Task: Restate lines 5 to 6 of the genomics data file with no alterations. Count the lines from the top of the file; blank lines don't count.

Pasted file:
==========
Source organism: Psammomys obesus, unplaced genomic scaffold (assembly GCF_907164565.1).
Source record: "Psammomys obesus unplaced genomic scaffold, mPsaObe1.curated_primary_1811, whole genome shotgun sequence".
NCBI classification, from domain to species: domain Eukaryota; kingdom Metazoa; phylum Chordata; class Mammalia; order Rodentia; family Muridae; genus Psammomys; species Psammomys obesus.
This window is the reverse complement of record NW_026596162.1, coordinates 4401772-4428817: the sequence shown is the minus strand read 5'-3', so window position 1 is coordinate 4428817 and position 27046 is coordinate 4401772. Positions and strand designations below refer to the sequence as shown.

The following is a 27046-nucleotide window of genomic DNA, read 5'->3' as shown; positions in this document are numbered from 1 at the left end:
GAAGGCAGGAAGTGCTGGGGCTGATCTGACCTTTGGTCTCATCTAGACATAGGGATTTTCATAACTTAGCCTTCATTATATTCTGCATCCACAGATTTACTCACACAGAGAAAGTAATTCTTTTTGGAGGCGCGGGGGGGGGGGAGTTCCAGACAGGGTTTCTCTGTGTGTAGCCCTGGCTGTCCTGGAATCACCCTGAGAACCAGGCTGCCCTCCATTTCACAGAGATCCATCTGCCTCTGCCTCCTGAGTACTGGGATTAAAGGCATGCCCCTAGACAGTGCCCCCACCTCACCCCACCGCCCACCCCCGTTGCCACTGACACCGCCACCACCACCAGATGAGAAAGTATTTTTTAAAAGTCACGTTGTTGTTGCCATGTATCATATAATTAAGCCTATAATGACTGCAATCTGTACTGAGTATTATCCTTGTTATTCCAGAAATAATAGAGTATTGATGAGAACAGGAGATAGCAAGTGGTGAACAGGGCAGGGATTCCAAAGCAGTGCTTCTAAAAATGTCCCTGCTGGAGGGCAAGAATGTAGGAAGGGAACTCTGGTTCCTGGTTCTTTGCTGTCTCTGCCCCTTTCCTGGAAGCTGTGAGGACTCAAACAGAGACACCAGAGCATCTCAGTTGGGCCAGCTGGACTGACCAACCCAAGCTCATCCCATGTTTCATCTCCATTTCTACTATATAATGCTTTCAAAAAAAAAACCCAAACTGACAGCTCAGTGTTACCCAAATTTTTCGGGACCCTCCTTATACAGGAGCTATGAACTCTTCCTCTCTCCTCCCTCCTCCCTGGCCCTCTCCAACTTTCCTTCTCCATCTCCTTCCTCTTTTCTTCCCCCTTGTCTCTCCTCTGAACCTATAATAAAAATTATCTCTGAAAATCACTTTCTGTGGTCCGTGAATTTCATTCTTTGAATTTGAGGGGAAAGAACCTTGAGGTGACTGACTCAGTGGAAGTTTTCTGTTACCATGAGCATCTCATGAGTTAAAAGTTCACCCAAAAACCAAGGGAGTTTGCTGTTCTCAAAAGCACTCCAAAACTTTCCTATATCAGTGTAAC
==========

The following is a 27046-nucleotide window of genomic DNA, read 5'->3' as shown; positions in this document are numbered from 1 at the left end:
GAAGGCAGGAAGTGCTGGGGCTGATCTGACCTTTGGTCTCATCTAGACATAGGGATTTTCATAACTTAGCCTTCATTATATTCTGCATCCACAGATTTACTCACACAGAGAAAGTAATTCTTTTTGGAGGCGCGGGGGGGGGGGAGTTCCAGACAGGGTTTCTCTGTGTGTAGCCCTGGCTGTCCTGGAATCACCCTGAGAACCAGGCTGCCCTCCATTTCACAGAGATCCATCTGCCTCTGCCTCCTGAGTACTGGGATTAAAGGCATGCCCCTAGACAGTGCCCCCACCTCACCCCACCGCCCACCCCCGTTGCCACTGACACCGCCACCACCACCAGATGAGAAAGTATTTTTTAAAAGTCACGTTGTTGTTGCCATGTATCATATAATTAAGCCTATAATGACTGCAATCTGTACTGAGTATTATCCTTGTTATTCCAGAAATAATAGAGTATTGATGAGAACAGGAGATAGCAAGTGGTGAACAGGGCAGGGATTCCAAAGCAGTGCTTCTAAAAATGTCCCTGCTGGAGGGCAAGAATGTAGGAAGGGAACTCTGGTTCCTGGTTCTTTGCTGTCTCTGCCCCTTTCCTGGAAGCTGTGAGGACTCAAACAGAGACACCAGAGCATCTCAGTTGGGCCAGCTGGACTGACCAACCCAAGCTCATCCCATGTTTCATCTCCATTTCTACTATATAATGCTTTCAAAAAAAAAACCCAAACTGACAGCTCAGTGTTACCCAAATTTTTCGGGACCCTCCTTATACAGGAGCTATGAACTCTTCCTCTCTCCTCCCTCCTCCCTGGCCCTCTCCAACTTTCCTTCTCCATCTCCTTCCTCTTTTCTTCCCCCTTGTCTCTCCTCTGAACCTATAATAAAAATTATCTCTGAAAATCACTTTCTGTGGTCCGTGAATTTCATTCTTTGAATTTGAGGGGAAAGAACCTTGAGGTGACTGACTCAGTGGAAGTTTTCTGTTACCATGAGCATCTCATGAGTTAAAAGTTCACCCAAAAACCAAGGGAGTTTGCTGTTCTCAAAAGCACTCCAAAACTTTCCTATATCAGTGTAAC